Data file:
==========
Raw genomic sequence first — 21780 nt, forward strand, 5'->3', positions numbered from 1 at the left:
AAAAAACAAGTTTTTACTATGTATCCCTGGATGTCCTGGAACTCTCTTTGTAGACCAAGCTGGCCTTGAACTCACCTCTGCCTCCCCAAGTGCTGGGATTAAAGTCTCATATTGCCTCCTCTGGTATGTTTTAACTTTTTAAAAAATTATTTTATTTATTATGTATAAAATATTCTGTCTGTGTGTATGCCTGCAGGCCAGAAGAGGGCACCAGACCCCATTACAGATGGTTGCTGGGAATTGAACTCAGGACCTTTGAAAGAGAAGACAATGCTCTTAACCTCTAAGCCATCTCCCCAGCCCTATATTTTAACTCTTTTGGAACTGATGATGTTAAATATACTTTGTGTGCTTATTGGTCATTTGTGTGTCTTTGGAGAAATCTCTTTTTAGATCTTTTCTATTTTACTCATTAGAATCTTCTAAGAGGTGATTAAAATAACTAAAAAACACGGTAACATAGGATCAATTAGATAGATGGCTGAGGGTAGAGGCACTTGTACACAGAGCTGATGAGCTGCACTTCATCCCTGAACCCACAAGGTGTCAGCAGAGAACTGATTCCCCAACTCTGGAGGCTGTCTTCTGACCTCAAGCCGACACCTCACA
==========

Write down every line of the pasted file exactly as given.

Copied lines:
Raw genomic sequence first — 21780 nt, forward strand, 5'->3', positions numbered from 1 at the left:
AAAAAACAAGTTTTTACTATGTATCCCTGGATGTCCTGGAACTCTCTTTGTAGACCAAGCTGGCCTTGAACTCACCTCTGCCTCCCCAAGTGCTGGGATTAAAGTCTCATATTGCCTCCTCTGGTATGTTTTAACTTTTTAAAAAATTATTTTATTTATTATGTATAAAATATTCTGTCTGTGTGTATGCCTGCAGGCCAGAAGAGGGCACCAGACCCCATTACAGATGGTTGCTGGGAATTGAACTCAGGACCTTTGAAAGAGAAGACAATGCTCTTAACCTCTAAGCCATCTCCCCAGCCCTATATTTTAACTCTTTTGGAACTGATGATGTTAAATATACTTTGTGTGCTTATTGGTCATTTGTGTGTCTTTGGAGAAATCTCTTTTTAGATCTTTTCTATTTTACTCATTAGAATCTTCTAAGAGGTGATTAAAATAACTAAAAAACACGGTAACATAGGATCAATTAGATAGATGGCTGAGGGTAGAGGCACTTGTACACAGAGCTGATGAGCTGCACTTCATCCCTGAACCCACAAGGTGTCAGCAGAGAACTGATTCCCCAACTCTGGAGGCTGTCTTCTGACCTCAAGCCGACACCTCACA